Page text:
Outside Oslo, you will find a few small islands worth exploring. Some of them are packed with small summerhouses, but some of them are uninhabited. The temperature in the water is sometimes as high as 22 degrees – but normally around 19 or 20 in the summer. The boats to the islands run from Aker Brygge every hour – and it’s the same tickets as the trams/buses and metro (except the ferry to Bygdøy – that’s a different ticket). At Gressholmen, one of the islands, you can buy a typical Norwegian pick nick-bag at Gressholmen Kro and bring to the beach.
Where to eat in and drink in Oslo - FOOD:
Local food, good coffee and local beer is an important part of travelling and exploring. But, most importantly. Do not forget to visit the grocery store and get hold of a brunost (brown cheese).
This new street food/food truck-hall on the peninsula between the Opera house and the City Hall/Aker Brygge is well worth a visit. International food, good music and a good atmosphere.
Frogner is one of Oslo's most desirable areas – and the restaurant Kolonihagen is a favourite in this part of Oslo. They were among the first restaurants in Norway to focus on organic food.
Address: Frognerveien 33
One of the best sushi restaurants in Norway, a bit expensive, but it is very good, so if you want to treat yourself, this is a good alternative.
Address: Cort Adelers gate 2 and Strandpromenaden 11
If you visit the museums on Bygdøy, you can take a small detour with the charming ferry to Lille Herbern – a restaurant with good seafood and view of the boats sailing into Oslo.
Address: Herbernveien 1, Bygdøy
This restaurant at St.Hanshaugen is a local favourite – unpretentious atmosphere and really good Norwegian food. The restaurant is mentioned in the Michelin guide (Bib Gourmand) – but is not very expensive.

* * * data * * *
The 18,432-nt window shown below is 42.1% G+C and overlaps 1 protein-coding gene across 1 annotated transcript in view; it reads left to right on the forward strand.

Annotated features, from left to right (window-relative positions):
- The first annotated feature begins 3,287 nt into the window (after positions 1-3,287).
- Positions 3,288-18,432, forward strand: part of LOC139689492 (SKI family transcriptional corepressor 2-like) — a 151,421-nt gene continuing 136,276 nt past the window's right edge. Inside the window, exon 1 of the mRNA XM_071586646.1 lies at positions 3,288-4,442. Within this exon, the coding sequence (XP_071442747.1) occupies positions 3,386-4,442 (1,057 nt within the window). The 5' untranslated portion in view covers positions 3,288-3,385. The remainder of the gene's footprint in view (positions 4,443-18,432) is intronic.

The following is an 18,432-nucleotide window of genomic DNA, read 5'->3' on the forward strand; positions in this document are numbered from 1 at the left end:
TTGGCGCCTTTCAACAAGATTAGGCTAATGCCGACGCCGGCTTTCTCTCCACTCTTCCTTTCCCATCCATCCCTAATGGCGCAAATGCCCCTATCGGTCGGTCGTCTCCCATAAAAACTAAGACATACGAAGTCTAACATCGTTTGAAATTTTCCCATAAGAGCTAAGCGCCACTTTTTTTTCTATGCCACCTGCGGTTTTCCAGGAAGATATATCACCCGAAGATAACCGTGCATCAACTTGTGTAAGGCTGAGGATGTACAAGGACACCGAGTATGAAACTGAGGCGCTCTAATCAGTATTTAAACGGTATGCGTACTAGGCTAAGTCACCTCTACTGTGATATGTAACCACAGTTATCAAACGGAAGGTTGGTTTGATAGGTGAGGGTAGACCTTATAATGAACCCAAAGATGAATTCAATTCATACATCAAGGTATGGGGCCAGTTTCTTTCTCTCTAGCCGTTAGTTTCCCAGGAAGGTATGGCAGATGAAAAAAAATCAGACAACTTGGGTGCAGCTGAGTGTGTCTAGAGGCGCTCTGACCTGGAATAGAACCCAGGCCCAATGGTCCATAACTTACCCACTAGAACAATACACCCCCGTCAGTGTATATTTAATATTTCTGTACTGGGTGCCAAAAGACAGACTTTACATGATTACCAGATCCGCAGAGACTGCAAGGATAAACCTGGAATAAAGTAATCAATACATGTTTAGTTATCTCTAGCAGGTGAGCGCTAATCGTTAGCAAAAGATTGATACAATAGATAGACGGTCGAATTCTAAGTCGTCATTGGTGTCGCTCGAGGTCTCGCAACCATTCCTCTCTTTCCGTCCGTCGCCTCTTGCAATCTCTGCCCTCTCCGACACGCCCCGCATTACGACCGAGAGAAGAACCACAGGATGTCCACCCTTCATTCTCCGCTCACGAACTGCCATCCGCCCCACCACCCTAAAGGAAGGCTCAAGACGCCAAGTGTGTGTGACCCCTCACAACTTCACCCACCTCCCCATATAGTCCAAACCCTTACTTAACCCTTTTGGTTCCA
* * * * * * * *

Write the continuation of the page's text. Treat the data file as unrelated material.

Address: Waldemar Thranes gate 10
Norwegian food with a continental twist. Gourmet food at a decent price located in the Youngstorget area. Here you will find several other good bars and restaurants as well.
Address: Mariboes Gate 7
Food court showcasing Norwegian cuisine – small restaurants and delis in a rebuilt industrial building. Not expensive and great atmosphere.
Address: Maridalsveien 17
The name of the restaurant means “camping stove”, something all Norwegians need when we prepare food outside. This restaurant only serves local Norwegian food, and they make all their food themselves. They make small dishes, like Norwegian tapas.
Address: Akersgata 2, Christiana Torv
One of Oslo's best seafood restaurants. It is only opened during the summer. Try seafood the Norwegian way, they only serve fresh seafood, so if there is something missing on their menu, it is because it was not possible to catch it.
Address: Akershusstranda 13, Skur 34
Fancy late evenings?
Try Grünerløkka, Torggata and the area around Youngstorget. If you manage to locate Himkok (Storgata 27), step into one of Oslo's most trendy bars. There are no big signs showing the entrance to this bar, but you might get the best drinks in town.
Take the lift, up to the sky bar Stratos (Youngstorget 2 – www.stratos.as). The bar is open during the summer months, there are a DJs in the evenings and the view of the city is beautiful.
Fuglen (The bird) has a unique interior and is a favourite by the magazine Monocle. The bar in Universitetsgata 2 is also one of our Oslo-favourites – both for the coffee during the day and the cocktails in the evening. The retro furnishings in the bar is all for sale.
Not that hungry? No fuzz, just great coffee, that's Supreme Roastwork saying, a famous micro roastery at Thorvald Meyersgate at Grünerløkka. A lot of people would tell you they have the best coffee in town.
Where to stay in Oslo - SLEEP:
Small and cosy hotels are our favourite. Oslo has several of them, and we gladly help our travellers with their accommodation in Oslo. If you like to spend a night in the outdoors, please contact us for advice on where to go camping or to put up your hammock in the trees. We often do this ourselves to get a quick nature experience close to the city.
We cooperate with this small, eco-friendly, boutique hotel in Vika – a central part of Oslo. It’s a short stroll from Aker Brygge, the main street – Karl Johans gate and the royal castle. They also serve a very good breakfast – please let us know if you want us to book your stay!
Address: Parkveien 78, Vika
Comfort Hotel Grand Central:
Although we are not very fan of the busy area around the central station and the lower part of the main street, we see that many of our guests prefer this centrally located hotel.
Address: Jernbanetorget 1 -